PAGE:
Well, let me begin by saying it’s the holiday season! This is a time where families come together and celebrate Christmas, Hanukkah or kwanza. For my family, we celebrate Christmas. I don’t believe in too much gift-giving as when I grew up in Nigeria, Africa that was not the prime focus. We focused mainly on celebrating the life of Jesus. Now that I have my own little family, my husband and I have discussed how we don’t want our son Jowen to be so fixated on expecting tremendous gifts. I want to ensure that we teach him it’s okay to give and receive gifts but knowing what the holiday is really about is so important. Being around family or enjoying certain events to be in the spirit during this season is worthwhile. Truly, this Christmas, Jowen is our biggest and only gift. 

Jasmine and Jowen in front of fire place - Parenting After Loss: Managing Intrusive Thoughts

Author’s Personal Collection/Jasmine Simmons

As I think of Christmas before Jowen was here, I just remember spending time with family but also feeling like something was missing, which I knew was a child.

I think of all the couples out there waiting and hoping for their child and how the holidays can be a reminder of what is still not happening. That pain is truly so hard when you see others with their own growing family. I have to admit, it definitely felt so different having our baby here. There are some days I hold him so tight because I know how blessed we are and truly are so thankful to get to experience motherhood. There are times I think of our first baby girl we lost and how it would be hard not having our rainbow baby Jowen here because every Christmas would be a reminder of what could have been. It is nice to think of what could have been with our baby girl but having a sense of peace knowing that her sibling is here earthside.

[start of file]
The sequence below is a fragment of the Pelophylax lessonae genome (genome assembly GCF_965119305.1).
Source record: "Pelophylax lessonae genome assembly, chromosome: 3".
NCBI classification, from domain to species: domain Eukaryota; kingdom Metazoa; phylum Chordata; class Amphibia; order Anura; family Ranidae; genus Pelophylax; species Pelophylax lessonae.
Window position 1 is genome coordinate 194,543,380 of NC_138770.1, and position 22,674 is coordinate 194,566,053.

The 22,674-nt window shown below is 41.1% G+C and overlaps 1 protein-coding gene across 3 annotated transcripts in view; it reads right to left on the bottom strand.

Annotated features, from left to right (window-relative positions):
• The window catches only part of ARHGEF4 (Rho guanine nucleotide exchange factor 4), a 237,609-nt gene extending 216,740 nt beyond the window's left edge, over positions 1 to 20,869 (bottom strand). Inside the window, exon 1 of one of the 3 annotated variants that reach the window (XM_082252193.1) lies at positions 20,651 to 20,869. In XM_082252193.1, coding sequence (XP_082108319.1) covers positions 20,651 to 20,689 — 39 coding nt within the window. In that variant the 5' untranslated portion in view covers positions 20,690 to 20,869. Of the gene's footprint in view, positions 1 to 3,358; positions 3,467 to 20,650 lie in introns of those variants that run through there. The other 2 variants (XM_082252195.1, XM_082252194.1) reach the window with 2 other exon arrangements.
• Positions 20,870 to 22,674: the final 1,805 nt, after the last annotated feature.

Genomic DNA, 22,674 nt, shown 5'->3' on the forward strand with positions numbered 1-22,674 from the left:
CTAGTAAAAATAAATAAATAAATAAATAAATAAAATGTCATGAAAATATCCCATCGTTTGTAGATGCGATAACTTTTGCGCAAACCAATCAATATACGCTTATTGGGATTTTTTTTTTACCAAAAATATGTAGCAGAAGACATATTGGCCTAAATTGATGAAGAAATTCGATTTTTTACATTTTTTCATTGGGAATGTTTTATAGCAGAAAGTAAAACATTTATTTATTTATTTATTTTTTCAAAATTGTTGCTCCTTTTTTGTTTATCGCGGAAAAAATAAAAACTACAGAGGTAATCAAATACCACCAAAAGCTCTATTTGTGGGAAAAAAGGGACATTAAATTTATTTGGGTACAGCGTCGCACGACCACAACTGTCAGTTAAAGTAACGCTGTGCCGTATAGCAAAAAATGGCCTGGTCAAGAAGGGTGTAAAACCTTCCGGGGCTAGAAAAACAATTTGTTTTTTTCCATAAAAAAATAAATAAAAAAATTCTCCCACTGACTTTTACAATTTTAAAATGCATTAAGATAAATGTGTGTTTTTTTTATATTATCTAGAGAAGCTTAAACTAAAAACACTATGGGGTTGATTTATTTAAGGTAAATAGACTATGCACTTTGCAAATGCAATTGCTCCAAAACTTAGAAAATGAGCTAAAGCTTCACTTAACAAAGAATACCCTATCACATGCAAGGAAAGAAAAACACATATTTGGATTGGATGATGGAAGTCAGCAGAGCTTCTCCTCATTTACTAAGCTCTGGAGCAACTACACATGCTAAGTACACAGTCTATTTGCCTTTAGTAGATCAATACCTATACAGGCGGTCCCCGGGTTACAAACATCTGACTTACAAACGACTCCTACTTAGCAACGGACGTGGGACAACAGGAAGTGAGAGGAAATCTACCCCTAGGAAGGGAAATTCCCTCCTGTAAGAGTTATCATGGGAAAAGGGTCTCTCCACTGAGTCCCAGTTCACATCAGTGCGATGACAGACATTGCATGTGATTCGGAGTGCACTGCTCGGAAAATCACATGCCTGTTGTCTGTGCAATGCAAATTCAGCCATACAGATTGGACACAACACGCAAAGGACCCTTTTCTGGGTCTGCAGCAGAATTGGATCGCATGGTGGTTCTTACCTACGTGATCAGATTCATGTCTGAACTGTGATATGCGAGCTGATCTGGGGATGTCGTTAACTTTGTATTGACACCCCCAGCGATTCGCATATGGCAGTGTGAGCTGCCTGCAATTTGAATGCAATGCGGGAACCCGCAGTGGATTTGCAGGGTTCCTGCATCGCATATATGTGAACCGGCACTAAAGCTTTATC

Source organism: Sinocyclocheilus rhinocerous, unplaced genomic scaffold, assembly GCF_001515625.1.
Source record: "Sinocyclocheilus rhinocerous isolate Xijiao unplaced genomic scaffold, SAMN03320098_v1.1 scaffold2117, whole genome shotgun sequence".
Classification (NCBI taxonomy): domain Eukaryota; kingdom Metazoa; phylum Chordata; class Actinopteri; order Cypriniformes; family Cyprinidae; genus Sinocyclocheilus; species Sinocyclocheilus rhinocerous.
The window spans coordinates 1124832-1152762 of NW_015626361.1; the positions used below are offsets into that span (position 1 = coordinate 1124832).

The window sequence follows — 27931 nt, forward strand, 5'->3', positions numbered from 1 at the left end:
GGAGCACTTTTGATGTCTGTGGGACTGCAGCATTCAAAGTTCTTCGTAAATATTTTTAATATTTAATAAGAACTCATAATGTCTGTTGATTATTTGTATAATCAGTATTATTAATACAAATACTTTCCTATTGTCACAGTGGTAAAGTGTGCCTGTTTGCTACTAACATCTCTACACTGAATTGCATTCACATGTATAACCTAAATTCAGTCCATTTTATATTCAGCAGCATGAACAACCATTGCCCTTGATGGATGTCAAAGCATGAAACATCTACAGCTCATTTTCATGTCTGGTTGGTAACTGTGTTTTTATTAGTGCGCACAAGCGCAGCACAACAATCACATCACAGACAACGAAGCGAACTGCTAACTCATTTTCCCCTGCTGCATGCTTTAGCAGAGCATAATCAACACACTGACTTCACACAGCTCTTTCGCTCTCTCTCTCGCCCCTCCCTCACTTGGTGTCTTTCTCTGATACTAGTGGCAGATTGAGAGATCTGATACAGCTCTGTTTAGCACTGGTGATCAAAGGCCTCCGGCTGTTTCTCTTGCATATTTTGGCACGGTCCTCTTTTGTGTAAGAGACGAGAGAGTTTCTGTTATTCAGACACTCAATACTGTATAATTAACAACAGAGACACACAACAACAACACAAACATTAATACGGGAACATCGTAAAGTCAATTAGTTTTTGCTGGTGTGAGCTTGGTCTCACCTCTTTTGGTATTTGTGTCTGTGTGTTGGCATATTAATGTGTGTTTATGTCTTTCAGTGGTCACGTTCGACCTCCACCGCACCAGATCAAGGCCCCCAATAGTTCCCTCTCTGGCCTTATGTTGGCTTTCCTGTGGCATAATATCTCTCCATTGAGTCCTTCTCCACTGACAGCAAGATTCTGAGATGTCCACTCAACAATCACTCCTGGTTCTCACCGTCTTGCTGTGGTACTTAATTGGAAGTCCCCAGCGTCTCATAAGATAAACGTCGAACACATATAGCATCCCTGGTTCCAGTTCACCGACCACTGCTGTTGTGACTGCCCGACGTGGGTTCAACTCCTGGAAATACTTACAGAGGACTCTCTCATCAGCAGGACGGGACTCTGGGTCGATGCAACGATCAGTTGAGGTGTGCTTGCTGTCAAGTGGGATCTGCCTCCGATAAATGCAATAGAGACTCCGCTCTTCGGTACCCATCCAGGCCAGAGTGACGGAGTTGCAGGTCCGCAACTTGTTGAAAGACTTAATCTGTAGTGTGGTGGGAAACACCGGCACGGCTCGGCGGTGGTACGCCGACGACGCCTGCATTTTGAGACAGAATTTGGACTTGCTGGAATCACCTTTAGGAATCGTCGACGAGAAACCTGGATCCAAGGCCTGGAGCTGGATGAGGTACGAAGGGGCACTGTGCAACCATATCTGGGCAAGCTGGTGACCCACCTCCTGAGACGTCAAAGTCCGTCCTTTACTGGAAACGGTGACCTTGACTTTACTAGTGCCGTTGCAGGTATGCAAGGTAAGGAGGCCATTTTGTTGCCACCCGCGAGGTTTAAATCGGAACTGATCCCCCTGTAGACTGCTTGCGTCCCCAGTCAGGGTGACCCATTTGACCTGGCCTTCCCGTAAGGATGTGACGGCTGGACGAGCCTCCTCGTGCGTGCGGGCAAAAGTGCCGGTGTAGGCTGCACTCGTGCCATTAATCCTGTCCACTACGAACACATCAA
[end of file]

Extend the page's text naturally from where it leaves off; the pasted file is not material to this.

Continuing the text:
Besides the holidays, I want to tap in on an important topic that I feel we often do not discuss: intrusive thoughts.

I definitely feel like my mind has always been overcrowded just due to the pattern of overthinking due to anxiety. However, now that I am a mother, it has peaked even more. There are times that I feel myself being anxious about everything especially now that our son is super active, such as him hurting himself or falling. There are times that I would even have statements in my mind like, “What if he falls?” “What if he hurts his eye from scratching too much?” I catch myself in these thought patterns at times and I know that this may not happen so I always have to say no I do not need to think about that because it’s not currently happening. There are times when it is too hard to have those thoughts because they are uncomfortable and at times makes me feel like something is wrong with me. 

Jasmine and Jowen - Parenting After Loss: Managing Intrusive Thoughts

Author’s Personal Collection/Jasmine Simmons

I want to be fully transparent as a great mother that I know that I am,  my intrusive thoughts do not control my mind. I do not let them control my mind. I have accepted that I have them and will continue to work on how I can reframe those thoughts. 

Being a mother is not easy. You are now thinking of another human being. As a mother who has struggled with infertility and loss, I feel that the intrusive thoughts could be stemmed from the trauma of what I have been through. You are always thinking of the worst in that journey. However, now it’s different because it is just me being protective of my baby. I just want to ensure everything is fine. Mothers, if you have intrusive thoughts, please remember that those thoughts are just thoughts. In other words, those thoughts have the ability to come and go. 

These are positive affirmations I’m saying to help with the intrusive thoughts:

I am not my thoughts! I am a mother who has intrusive thoughts. 

I am a mother who cares about my baby.

I am a mother who is trying her best every day. 

More on this Topic:

Share this story!